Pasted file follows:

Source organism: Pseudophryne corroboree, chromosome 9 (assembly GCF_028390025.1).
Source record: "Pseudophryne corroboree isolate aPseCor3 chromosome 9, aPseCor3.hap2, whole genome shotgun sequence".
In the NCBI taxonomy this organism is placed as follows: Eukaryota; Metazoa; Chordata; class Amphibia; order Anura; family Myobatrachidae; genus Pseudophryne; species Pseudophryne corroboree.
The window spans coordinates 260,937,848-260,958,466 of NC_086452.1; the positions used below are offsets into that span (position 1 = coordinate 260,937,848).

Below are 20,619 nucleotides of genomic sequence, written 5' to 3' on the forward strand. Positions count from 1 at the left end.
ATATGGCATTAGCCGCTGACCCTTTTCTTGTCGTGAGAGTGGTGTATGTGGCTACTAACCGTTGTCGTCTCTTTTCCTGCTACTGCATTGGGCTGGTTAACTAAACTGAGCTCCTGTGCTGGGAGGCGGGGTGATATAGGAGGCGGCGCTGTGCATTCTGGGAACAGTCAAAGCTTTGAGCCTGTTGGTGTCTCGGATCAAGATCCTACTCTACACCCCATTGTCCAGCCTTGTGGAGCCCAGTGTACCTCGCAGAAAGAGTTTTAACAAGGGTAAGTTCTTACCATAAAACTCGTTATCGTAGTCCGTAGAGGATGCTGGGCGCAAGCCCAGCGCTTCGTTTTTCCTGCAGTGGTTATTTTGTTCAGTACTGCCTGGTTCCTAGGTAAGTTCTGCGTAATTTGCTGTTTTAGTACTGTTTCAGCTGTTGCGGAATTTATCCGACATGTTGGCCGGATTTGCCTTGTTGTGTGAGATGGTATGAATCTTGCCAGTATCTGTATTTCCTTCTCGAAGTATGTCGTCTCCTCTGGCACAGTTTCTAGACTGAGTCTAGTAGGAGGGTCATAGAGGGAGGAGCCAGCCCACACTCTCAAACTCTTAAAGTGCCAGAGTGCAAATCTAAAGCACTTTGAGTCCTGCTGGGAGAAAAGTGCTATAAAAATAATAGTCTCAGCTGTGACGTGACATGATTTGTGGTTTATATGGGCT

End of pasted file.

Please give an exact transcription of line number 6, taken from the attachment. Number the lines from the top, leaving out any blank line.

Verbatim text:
ATATGGCATTAGCCGCTGACCCTTTTCTTGTCGTGAGAGTGGTGTATGTGGCTACTAACCGTTGTCGTCTCTTTTCCTGCTACTGCATTGGGCTGGTTAACTAAACTGAGCTCCTGTGCTGGGAGGCGGGGTGATATAGGAGGCGGCGCTGTGCATTCTGGGAACAGTCAAAGCTTTGAGCCTGTTGGTGTCTCGGATCAAGATCCTACTCTACACCCCATTGTCCAGCCTTGTGGAGCCCAGTGTACCTCGCAGAAAGAGTTTTAACAAGGGTAAGTTCTTACCATAAAACTCGTTATCGTAGTCCGTAGAGGATGCTGGGCGCAAGCCCAGCGCTTCGTTTTTCCTGCAGTGGTTATTTTGTTCAGTACTGCCTGGTTCCTAGGTAAGTTCTGCGTAATTTGCTGTTTTAGTACTGTTTCAGCTGTTGCGGAATTTATCCGACATGTTGGCCGGATTTGCCTTGTTGTGTGAGATGGTATGAATCTTGCCAGTATCTGTATTTCCTTCTCGAAGTATGTCGTCTCCTCTGGCACAGTTTCTAGACTGAGTCTAGTAGGAGGGTCATAGAGGGAGGAGCCAGCCCACACTCTCAAACTCTTAAAGTGCCAGAGTGCAAATCTAAAGCACTTTGAGTCCTGCTGGGAGAAAAGTGCTATAAAAATAATAGTCTCAGCTGTGACGTGACATGATTTGTGGTTTATATGGGCT